The life and legend of Grace Slick is immutable. She was at the forefront of the counter-cultural revolution of the ’60s and ’70s with other legendary ladies of rock n’ roll such as Stevie Nicks, Joan Baez, and Janis Joplin, matching licks with male cohorts like Jerry Garcia — and, it is rumored, Jim Morrison — in Laurel Canyon, with some referring to Slick as the “Original Rock Diva.” While Slick, like Nicks, was inducted into the Rock and Roll hall of fame with her respective band affiliation —Jefferson Airplane for Slick, and Fleetwood Mac for Nicks — she has, without a doubt, made a mark on the music industry and American history and culture as we know it. For her work alone, Grace Slick should be inducted into the Rock and Roll hall of fame.
Grace is also known to many as the “Acid Queen” or the “Chrome Nun,” depending on what perspective you are approaching her from, as she is legendary for her drug and alcohol consumption as well, oft fueling a lot of the famous stories out of rock lore — Slick would later refer to these incidences as “talking under the influence.” Reading her 1998 biography, “Somebody to Love,” one learns quickly that Grace was a well read, well-cultured individual who was not threatening to the establishment for her lack of intellect, but to the contrary Slick was almost too smart for her own good. Slick writes that she consumed the stories of the likes of Isadora Duncan, Cassandra of Troy, Marie Curie, Joan of Arc, Indira Gandhi et al. and that these women heavily influenced her position politically, socially, and psychologically. With a career spanning four decades, from approximately 1964 to 1990, Grace was an atomic force in the music industry and beyond, with a voice that made her both famous and infamous at the same time. Spending some time at the prestigious Finch school in New York City in 1957-58 with the daughter of Richard Nixon, Tricia, is what garnered her the invite to a White House party where she nearly dosed Nixon with LSD! Other moments, like pulling a gun on the LAPD, and another where she raced them, admittedly going about 150 miles per hour, in an Aston Martin down the California highway, are “busts” that Grace explains at length, in fabulous form, in her biography which we highly recommend.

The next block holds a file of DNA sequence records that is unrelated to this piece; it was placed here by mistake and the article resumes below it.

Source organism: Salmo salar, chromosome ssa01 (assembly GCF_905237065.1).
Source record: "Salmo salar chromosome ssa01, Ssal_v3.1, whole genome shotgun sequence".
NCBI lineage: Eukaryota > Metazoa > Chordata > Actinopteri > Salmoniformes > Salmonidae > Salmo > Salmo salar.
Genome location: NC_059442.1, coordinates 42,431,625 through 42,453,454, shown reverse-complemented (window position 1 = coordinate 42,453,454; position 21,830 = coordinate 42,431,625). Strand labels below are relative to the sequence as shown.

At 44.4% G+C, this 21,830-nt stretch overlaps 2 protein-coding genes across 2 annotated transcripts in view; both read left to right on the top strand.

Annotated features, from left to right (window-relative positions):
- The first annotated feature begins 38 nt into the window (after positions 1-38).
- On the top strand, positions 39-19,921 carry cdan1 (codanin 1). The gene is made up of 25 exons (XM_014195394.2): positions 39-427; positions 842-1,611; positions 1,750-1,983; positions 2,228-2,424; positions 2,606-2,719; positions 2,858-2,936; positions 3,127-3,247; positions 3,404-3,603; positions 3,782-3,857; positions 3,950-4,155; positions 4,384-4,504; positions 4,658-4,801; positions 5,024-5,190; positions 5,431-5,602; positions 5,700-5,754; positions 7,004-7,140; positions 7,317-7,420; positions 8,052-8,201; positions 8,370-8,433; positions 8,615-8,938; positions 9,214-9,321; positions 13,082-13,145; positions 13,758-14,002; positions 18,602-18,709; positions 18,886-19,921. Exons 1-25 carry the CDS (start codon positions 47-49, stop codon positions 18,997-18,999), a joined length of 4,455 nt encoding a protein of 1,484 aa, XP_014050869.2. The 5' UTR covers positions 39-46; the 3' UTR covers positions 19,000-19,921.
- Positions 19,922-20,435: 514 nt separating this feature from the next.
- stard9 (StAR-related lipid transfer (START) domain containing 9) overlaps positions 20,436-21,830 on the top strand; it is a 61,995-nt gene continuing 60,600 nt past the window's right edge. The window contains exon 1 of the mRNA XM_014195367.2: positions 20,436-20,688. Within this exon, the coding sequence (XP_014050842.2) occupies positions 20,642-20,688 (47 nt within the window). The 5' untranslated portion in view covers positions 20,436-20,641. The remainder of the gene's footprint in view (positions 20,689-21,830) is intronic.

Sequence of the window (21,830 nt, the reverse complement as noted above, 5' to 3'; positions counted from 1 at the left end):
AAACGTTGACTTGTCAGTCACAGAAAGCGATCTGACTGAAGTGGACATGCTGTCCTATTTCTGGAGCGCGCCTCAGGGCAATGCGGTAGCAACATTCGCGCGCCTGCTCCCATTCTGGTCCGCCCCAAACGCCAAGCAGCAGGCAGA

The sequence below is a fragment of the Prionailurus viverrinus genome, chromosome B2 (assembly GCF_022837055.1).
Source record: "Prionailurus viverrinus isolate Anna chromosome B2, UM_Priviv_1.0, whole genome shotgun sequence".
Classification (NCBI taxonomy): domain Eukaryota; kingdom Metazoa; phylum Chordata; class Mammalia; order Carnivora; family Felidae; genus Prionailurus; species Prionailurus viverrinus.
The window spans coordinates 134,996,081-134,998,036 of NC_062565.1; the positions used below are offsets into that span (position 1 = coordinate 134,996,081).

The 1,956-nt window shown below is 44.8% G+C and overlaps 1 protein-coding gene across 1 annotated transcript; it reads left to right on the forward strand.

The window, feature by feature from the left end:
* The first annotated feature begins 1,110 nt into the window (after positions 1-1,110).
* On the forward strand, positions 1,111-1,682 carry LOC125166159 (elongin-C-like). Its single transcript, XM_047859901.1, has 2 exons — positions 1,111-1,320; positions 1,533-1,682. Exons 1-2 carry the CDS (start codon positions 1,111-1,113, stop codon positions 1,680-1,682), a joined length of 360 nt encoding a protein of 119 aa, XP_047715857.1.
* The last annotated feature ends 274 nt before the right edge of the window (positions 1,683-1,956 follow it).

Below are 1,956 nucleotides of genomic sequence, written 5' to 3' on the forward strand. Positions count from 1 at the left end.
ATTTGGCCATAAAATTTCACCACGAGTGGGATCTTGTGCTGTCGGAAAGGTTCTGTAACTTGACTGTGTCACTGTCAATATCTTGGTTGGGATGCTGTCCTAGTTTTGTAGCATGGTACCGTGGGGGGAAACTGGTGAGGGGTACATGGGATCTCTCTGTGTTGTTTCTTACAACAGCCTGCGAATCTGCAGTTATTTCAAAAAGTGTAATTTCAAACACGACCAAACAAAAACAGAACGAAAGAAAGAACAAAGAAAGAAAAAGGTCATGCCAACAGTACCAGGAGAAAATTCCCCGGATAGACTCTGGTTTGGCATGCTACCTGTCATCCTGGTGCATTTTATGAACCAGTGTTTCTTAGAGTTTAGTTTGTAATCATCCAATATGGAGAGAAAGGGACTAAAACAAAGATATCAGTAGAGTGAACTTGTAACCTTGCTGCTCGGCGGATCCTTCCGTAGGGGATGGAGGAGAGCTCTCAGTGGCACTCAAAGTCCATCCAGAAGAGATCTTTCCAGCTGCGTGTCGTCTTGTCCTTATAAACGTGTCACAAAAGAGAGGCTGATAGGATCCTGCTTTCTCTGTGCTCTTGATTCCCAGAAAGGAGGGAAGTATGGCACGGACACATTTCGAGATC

Grace Slick is almost synonymous for the songs “Somebody to Love” and “White Rabbit,” with the former being a piece that was written and originally produced by Grace Slick and the Great Society. As she tells it, Slick and husband Jerry and his brother Darby originally formed The Great Society —almost called The Acid Fraction — after being inspired by an Airplane concert in 1965, at a club called the Matrix. Writing songs like “Somebody to Love,” Grace writes, was informed by a psychedelic shift in consciousness: “What concerns you? Put it in a lyric. What country’s style of music best suits the idea you’re trying to convey?…Whatever it is, use it.” The lyrics, she said, implied that rather than whining about the love you’re getting or not getting, a more satisfying state of heart might be the loving you are giving. Thus, find somebody to give your love to.
The Great Society quickly dismembered, and in 1966 Grace found her home with the likes of Paul Kantner et al. in Jefferson Airplane, traveling the world and spreading the revolution wherever they went — with events such as Woodstock in 1969 and the infamous Altamont later that same year leaving their mark on American cultural history. Grace outlasted even Jefferson Airplane, however, and went on to be a critical member of both Jefferson Starship, and later in the 1980s, Starship. Slick found success with Starship tracks like “We Built This City,” “Sara,”and “Nothing’s Gonna Stop Us Now,” while simultaneously releasing solo albums like 1974’s Manhole, 1980’s Dreams — which reached number 32 on Billboard’s top 200 and earned a Grammy nomination — 1981’s Welcome to The Wrecking Ball, and Software in 1984. Grace’s voice was also heard in several compilations released in the late 1980s and into the early 1990s when she retired from the music business.
Grace Slick’s influence did not end with the termination of the Great Society, nor did it stop when Jefferson Airplane broke up. Grace remained strong for several decades beyond the band with whom she was inducted into the hall of fame. She persisted in the formation of Jefferson Starship and later, Starship, while also having a strong solo career. Her legacy in the arts continues to this day as she has, for some time, been an acclaimed writer and artist whose original works can be found on display and available for purchase in the All Area Arts Gallery, and online. Grace’s voice has and will be heard by generations to come, literally and figuratively. It is time to induct her into the Rock and Roll Hall of Fame where she belongs.